The fight for same sex marriage equality in New York has come down to one day, and one vote. Monday is the last day in Albany's legislative session before summer recess, and Governor Andrew Cuomo is pressuring lawmakers to pass the bill legalizing same-sex marriage before their break.
New York State's same-sex marriage measure has already passed the Assembly, but has to win the Senate.
Thirty-one Senators, including two Republicans, have already voted in favor of the bill.
Just one, Sen. Andrew Lanza of Staten Island, is undecided. He'd voted against same-sex marriage equality in 2009 and cites religious concerns as reason for his current ambivalence.
Previously, religious leaders had expressed fears that they would be forced to marry gay couples if the bill were to become law. The bill's current version makes it clear they wouldn't have to.
If it were to pass, this bill would be the sixth and most populous - state in the country, to legalize same-sex marriage.
Throngs of same-sex marriage supporters turned out in Union Square Sunday, waving rainbow flags and crying out demands for equal rights.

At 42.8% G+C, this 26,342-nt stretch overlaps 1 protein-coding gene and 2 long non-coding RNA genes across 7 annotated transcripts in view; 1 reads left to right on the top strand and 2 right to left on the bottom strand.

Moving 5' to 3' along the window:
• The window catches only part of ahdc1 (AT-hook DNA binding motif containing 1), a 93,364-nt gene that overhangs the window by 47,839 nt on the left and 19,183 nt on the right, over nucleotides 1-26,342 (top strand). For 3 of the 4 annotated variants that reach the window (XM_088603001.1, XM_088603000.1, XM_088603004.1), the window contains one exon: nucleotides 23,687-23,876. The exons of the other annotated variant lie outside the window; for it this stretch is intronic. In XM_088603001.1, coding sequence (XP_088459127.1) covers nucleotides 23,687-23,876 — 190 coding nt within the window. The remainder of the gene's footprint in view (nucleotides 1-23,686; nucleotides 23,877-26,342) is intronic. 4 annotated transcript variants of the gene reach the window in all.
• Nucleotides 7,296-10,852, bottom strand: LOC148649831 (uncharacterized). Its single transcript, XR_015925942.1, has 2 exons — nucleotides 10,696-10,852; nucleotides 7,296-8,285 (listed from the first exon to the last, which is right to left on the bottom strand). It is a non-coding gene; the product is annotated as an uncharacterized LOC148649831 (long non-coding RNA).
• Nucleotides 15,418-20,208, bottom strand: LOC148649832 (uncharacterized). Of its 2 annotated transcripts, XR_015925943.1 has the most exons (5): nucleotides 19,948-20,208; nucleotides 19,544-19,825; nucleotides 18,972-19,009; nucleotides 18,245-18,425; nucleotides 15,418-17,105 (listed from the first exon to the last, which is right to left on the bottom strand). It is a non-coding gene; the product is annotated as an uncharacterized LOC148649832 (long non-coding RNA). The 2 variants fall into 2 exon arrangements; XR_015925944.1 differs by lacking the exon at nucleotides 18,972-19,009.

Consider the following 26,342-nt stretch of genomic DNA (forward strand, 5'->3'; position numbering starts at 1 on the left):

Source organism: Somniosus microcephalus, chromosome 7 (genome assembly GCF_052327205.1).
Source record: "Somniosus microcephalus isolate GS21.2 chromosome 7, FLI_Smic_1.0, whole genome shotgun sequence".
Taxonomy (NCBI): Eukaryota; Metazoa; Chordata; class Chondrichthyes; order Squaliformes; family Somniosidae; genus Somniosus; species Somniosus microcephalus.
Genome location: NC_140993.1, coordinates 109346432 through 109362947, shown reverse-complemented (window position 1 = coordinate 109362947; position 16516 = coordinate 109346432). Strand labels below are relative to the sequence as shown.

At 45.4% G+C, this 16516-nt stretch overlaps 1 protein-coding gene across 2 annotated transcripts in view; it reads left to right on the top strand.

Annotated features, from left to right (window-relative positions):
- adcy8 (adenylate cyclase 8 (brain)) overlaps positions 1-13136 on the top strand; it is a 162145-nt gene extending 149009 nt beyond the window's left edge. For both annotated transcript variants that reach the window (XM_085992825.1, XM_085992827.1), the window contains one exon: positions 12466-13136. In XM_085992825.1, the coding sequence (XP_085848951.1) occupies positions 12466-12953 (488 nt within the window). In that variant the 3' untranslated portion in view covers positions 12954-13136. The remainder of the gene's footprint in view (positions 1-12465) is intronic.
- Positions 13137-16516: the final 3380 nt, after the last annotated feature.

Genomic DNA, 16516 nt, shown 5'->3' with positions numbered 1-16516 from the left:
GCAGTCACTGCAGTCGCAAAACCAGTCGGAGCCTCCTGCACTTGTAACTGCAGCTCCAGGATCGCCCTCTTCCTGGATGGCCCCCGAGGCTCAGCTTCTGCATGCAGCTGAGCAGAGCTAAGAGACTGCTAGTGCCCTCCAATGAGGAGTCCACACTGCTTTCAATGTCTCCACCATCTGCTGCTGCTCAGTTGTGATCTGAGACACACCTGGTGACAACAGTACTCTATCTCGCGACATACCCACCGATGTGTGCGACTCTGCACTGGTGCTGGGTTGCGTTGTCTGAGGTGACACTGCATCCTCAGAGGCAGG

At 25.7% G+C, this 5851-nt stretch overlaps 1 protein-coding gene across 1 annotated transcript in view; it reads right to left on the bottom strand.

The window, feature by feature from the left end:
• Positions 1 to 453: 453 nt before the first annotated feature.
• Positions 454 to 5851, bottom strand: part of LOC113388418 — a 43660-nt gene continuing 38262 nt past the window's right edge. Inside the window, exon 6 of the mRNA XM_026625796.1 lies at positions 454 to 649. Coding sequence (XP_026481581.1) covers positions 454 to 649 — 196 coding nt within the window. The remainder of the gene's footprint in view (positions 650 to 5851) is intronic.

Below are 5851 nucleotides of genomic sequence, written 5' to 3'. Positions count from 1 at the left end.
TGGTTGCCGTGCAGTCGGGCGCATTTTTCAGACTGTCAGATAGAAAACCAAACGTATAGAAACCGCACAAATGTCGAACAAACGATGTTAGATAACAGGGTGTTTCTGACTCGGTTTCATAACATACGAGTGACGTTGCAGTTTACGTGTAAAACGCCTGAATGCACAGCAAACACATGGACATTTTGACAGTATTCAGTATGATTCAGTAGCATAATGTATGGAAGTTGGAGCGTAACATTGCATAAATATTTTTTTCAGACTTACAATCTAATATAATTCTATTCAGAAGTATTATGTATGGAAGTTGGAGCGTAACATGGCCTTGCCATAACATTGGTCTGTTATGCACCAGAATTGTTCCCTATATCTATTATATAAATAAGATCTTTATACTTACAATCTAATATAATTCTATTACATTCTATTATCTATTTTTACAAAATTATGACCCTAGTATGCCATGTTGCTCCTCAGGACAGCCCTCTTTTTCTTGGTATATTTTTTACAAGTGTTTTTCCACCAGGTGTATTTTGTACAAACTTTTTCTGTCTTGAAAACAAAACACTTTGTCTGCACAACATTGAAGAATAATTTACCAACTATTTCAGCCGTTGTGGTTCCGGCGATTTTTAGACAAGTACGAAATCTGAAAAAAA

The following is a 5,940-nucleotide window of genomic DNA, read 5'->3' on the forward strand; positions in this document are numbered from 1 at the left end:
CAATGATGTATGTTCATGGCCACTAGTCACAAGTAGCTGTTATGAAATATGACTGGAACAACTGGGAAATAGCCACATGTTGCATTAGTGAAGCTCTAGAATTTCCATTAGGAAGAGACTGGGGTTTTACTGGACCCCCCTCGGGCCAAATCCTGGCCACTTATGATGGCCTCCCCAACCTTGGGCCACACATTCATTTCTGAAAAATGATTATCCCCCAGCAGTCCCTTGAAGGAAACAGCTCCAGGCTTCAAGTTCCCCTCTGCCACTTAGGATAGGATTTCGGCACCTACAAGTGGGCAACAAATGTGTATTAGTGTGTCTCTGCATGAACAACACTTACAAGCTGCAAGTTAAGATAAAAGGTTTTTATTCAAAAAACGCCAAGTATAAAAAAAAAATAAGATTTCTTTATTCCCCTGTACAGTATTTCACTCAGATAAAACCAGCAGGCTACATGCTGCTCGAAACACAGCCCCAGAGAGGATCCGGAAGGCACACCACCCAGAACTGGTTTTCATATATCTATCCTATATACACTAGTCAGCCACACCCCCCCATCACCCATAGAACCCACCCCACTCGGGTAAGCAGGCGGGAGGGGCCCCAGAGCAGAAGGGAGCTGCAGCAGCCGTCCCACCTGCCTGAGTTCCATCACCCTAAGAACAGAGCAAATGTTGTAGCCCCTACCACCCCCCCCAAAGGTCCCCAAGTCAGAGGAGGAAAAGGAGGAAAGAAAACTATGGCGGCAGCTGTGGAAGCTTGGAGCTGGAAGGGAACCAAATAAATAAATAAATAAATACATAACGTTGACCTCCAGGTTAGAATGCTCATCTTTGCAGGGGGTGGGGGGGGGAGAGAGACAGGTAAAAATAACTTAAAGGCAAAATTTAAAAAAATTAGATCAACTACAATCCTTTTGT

Meantime, New York Archbishop Timothy Dolan spoke about the issue during mass on Father's Day underscoring the Catholic Church's opposition to gay marriage, saying the union is reserved for a man and a woman.
Five states, including Connecticut, Massachusetts, Iowa, New Hampshire, Vermont and Washington, D.C., currently allow gay marriage. Four states allow civil unions, while gay marriage is banned in 39 states.
According to a 2007 New York City Comptroller's report if same-sex couples are allowed to marry legally in New York State, those celebrations could bring in revenues of $182 million to the state and $142 million to the city.Copyright © 2014, Los Angeles Times